Finally, discriminating on income or net wealth alone is absurd. You have no idea what kind of expenses a person might encounter, beyond what limited view you have in Miami and with your inheritances. My husband makes a good, not great salary, and by all outward appearances we have a comfortable life. Maybe we wouldn't qualify for Survivor on your terms. But we have a special needs child who requires about $1,200 per month in therapy and medical expenses that are not covered by insurance. Yeah, I could use a million bucks, but you wouldn't know that by looking at my husband's pay stub.

    And if I went on Survivor and didn't win, yeah I'd be disappointed, but would I think I deserved the money more than anyone else? Heck no! That money is earned by whoever outwits, ouplays, and outlasts everyone else. It's a game!

  5. #35
    Premium Member Bumpkin's Avatar
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    Quote Originally Posted by John
    But, I give props to ANYONE who would do this show, because it would definitely be more than I could handle. I'd be burying something slightly bigger than a baby bayut in a shallow grave within 3 days, I guarantee.
    John!

    Zeta Crown perhaps?

  6. #36
    Back from the dead! brusch's Avatar
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    My 2 cents:

    a: The producers should try to cast the 16 most interesting, etc., people regardless of income, social status, etc. as long as they keep it 8 men and 8 women. A better age variety may be nice, but so long as they go from the applicants and not casting agents.

    b: The show is not perfect, as the last one showed. But that is the beauty of Survivor, that it is a form of Social Darwinism, with everyone trying to win a million. I sure didn't like Jenna, but she won. And the fact that she did as opposed to the 15 others there shows us a bit about all of us.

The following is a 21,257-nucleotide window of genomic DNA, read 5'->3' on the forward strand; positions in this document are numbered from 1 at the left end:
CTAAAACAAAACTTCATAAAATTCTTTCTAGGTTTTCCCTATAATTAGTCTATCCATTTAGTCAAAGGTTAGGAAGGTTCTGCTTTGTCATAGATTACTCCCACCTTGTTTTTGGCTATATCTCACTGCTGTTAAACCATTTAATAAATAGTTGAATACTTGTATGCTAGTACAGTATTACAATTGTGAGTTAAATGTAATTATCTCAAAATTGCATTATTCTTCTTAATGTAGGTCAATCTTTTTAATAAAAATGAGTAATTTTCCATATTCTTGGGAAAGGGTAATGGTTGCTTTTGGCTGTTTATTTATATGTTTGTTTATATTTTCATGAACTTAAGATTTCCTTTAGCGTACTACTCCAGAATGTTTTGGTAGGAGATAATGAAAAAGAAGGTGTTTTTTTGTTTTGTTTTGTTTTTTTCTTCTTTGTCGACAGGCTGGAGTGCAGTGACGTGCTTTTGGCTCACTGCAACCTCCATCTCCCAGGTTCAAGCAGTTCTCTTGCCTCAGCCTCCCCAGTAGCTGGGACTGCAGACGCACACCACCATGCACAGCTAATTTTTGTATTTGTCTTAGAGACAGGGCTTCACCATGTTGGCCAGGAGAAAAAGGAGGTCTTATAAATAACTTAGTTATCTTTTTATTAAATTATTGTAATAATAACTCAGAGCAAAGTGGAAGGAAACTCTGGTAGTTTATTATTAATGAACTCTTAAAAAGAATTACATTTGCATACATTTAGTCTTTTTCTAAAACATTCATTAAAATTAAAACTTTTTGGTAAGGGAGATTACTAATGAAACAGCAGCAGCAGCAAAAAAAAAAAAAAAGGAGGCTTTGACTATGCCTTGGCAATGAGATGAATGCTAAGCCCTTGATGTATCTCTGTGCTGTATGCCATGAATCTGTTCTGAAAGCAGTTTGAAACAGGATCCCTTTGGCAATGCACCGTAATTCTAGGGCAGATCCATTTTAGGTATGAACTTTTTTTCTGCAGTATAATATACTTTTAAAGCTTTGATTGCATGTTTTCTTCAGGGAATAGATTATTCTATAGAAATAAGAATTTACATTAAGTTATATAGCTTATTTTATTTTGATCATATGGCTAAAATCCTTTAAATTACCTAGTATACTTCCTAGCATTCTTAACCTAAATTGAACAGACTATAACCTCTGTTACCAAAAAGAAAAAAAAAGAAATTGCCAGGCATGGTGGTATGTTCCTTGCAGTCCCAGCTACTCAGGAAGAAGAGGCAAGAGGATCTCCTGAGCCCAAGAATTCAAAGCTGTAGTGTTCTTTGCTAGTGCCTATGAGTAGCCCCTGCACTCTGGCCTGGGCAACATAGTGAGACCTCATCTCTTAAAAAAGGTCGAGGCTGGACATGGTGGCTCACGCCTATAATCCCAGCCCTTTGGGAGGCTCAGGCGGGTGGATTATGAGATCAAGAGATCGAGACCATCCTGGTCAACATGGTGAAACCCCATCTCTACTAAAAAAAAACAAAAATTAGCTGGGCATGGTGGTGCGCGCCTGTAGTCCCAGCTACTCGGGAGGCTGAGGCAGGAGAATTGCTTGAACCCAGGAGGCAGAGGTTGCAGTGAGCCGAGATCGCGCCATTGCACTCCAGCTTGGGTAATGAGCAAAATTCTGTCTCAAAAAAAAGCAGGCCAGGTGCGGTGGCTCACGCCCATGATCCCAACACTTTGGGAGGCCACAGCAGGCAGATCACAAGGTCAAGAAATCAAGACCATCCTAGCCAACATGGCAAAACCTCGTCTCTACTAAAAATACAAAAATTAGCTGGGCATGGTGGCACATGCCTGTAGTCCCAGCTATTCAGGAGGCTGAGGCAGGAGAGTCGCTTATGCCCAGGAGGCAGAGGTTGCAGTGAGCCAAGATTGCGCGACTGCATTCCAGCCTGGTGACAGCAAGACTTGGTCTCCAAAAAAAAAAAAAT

Log off. That cookie sh*t makes me nervous. --Tony Soprano

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  7. #37
    Best defenceman ever canadian_d's Avatar
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    I don't think the individual's income/occupation should be such an issue. The experiences are much more memorable and it could change the person for the better. IMO, the money prize is just something extra.

  8. #38
    Foggy Doggy
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    Wow....I thought that most people would be more sympathetic.

    I'm not saying they shouldn't allow anyone on with a "comfortable" way of life, but it just seems to me that I would definately root for there to be more "regular" folks on instead of just "professional types" who already have a leg up in the world because of their looks, education & social status.

  9. #39
    Starbucks is your friend Bill's Avatar
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    Maybe they have a leg up in the world because they worked hard at it...